This Christmas she thought of the ABSOLUTELY PERFECT Christmas present for me. The problem was that when she bought it online she printed out the receipt on the wrong printer. It printed wirelessly on one of my office printers downstairs and I found the receipt.
Telescoping BackScratcher. $10.00. 100% perfect, and 100% me.
I told her I found the receipt and we decided I’d get my gift early.
Tuesday, November 04, 2008
My prediction was wrong. Dead wrong. My wife is frustrated with me because I assured her that Ohio, Florida, Virginia, and North Carolina would swing red, and it would all come down to Colorado- which would swing red at the last minute late into the night. And she trusted me because I'm so frequently right.
Wrong, wrong, wrong.
Blue wins the night. I should have taken to heart the following quotes:
"A democracy cannot exist as a permanent form of government. It can only exist until the voters discover that they can vote themselves largess of the public treasury. From that time on the majority always votes for the candidates promising the most benefits from the public treasury, with the results that a democracy always collapses over loose fiscal policy, always followed by a dictatorship."
Sir Alexander Fraser Tyler
And this change, that is happening right in front of us, will lead to the following:
"A democracy is nothing more than mob rule, where fifty-one percent of the people may take away the rights (and the money... I added this part) of the other forty-nine."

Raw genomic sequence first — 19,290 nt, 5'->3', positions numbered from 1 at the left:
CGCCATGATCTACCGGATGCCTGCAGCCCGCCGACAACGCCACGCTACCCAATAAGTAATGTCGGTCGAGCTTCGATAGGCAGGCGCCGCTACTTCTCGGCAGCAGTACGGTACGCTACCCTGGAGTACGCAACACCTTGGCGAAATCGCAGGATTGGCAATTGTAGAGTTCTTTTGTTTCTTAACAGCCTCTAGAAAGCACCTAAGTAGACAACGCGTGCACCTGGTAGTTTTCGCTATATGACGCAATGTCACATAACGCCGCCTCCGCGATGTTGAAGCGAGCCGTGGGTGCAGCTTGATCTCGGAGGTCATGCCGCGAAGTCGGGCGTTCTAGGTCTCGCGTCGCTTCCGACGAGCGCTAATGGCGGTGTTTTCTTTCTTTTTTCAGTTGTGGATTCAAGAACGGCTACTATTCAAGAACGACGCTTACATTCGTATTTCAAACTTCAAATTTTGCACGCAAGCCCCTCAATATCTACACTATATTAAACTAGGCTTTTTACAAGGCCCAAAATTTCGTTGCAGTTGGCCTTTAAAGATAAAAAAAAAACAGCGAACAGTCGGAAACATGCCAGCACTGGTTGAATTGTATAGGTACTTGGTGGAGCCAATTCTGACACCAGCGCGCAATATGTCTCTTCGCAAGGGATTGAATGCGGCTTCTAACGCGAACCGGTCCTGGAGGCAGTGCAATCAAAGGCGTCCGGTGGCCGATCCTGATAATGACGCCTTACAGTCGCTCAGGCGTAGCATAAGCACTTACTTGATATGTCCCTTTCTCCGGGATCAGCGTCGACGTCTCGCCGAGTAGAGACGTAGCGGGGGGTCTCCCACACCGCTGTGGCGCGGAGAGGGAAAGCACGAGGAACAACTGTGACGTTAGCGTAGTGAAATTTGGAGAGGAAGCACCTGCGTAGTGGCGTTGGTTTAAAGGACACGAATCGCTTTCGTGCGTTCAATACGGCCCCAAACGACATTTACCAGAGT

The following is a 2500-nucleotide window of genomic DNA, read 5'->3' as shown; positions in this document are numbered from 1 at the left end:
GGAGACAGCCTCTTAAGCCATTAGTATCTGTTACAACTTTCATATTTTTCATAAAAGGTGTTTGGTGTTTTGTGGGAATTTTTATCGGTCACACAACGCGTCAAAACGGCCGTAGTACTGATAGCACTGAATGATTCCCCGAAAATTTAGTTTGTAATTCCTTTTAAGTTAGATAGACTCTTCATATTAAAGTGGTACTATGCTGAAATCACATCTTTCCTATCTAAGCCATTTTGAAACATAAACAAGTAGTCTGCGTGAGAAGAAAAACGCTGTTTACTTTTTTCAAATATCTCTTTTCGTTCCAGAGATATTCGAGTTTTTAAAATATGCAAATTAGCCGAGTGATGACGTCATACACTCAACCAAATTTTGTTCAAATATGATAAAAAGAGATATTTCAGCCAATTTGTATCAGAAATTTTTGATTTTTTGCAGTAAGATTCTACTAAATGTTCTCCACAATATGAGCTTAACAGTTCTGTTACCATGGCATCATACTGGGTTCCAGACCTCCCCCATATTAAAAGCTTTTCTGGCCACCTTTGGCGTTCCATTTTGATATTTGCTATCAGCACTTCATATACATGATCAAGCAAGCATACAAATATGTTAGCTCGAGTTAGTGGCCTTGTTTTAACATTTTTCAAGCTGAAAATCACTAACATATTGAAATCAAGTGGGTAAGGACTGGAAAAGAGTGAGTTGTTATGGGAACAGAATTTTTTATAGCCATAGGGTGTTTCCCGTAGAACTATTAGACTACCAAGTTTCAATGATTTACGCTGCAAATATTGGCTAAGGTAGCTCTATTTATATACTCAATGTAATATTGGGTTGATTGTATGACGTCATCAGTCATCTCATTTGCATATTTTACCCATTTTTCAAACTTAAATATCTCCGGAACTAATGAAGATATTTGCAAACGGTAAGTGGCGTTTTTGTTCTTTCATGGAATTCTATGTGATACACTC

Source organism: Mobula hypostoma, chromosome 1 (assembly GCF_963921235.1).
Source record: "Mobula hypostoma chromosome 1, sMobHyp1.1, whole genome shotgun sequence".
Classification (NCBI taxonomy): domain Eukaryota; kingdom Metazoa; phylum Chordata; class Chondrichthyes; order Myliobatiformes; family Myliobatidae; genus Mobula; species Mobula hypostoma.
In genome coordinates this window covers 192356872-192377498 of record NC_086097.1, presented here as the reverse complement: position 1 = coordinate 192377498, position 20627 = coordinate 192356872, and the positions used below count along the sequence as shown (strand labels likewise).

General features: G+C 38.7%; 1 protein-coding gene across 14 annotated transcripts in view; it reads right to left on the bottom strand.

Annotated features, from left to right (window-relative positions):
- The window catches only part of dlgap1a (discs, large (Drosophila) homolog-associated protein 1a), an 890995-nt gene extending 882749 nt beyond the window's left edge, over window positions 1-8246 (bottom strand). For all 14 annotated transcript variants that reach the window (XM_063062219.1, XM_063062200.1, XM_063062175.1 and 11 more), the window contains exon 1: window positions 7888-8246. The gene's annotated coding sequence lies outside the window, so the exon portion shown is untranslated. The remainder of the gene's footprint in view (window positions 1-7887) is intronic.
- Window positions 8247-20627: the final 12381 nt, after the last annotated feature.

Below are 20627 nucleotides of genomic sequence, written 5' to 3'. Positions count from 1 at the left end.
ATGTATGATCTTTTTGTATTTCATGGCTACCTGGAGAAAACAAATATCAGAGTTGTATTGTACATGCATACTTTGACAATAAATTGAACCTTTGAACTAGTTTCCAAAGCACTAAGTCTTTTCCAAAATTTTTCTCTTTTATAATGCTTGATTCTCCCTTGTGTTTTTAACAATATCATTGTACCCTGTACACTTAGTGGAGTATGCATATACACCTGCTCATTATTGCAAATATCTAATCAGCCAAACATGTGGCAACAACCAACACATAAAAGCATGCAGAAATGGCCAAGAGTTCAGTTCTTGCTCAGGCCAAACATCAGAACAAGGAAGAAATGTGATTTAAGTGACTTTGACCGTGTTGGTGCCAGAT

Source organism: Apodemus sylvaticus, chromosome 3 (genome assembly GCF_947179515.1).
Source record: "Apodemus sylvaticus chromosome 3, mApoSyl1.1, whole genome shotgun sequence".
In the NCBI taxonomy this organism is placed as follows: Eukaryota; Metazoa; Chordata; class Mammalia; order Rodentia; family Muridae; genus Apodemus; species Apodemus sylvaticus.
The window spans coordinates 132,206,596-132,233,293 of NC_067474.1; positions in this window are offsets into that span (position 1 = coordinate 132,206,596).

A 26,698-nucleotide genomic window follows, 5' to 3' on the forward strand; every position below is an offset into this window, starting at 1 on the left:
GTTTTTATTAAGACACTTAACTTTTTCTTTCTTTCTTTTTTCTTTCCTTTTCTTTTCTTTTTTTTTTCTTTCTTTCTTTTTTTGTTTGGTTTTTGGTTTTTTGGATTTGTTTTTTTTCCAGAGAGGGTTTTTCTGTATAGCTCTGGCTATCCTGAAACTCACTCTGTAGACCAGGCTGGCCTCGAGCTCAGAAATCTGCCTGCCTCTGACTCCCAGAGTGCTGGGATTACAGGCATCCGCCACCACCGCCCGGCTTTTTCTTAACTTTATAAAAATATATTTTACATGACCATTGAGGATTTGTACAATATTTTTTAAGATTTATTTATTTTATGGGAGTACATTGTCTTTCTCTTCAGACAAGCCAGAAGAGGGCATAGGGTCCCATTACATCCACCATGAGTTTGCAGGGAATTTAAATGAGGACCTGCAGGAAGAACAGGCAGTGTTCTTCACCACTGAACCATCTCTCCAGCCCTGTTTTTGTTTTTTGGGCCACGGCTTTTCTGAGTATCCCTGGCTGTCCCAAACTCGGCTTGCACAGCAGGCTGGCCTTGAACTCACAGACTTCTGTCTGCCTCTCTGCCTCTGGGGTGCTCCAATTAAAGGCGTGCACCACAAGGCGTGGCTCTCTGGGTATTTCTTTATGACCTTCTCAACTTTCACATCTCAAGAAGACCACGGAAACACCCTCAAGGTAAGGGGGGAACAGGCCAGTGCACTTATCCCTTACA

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Yesterday our kid’s schools held presidential elections. In both Franklin High School and Hillsboro Elementary/Middle School John McCain won handily.
My 7 year old girl, R, cast her vote for McCain.
When asked why she didn’t vote for Barack Obama she said, without prompting, “because Obama would take more of our money, and we don’t really know much about him. And, because he doesn’t have any experience.”
They are always listening, those little ones, aren’t they?
Monday, November 03, 2008
I have four daughters. They are all insane. The evidence?
Exhibit A: Video evidence
Exhibit B: They all said it was ok for me to post this video.
I love them dearly, but they sure can be goofballs. And I love that about them too.
Sunday, November 02, 2008
I signed up with Facebook a few months ago when my oldest daughter said she wanted a Facebook page. I told her I’d check it out for a few days and report back to her.
It was easy to set-up, load my profile pic, connect with friends, and start getting inundated with mostly insignificant up-to-the-minute updates from hundreds of people.
I’ve found LinkedIn to be a great resource for professional networking and have even made a few business deals or at least connected the dots on deals through this site. Facebook on the other hand is most assuredly not professional.
To put it into a high school analogy, LinkedIn is the classroom and Facebook is the hallway between classes. Loud, crazy, chaotic. A pinball existence where the ball launch is the start of the day (with people posting at 5AM “I’m up!” or “Going for a run” or even “I’m not feeling well so I’m going to stay home from work and rest between trips to the bathroom”), and immediately the inane comments and updates begin.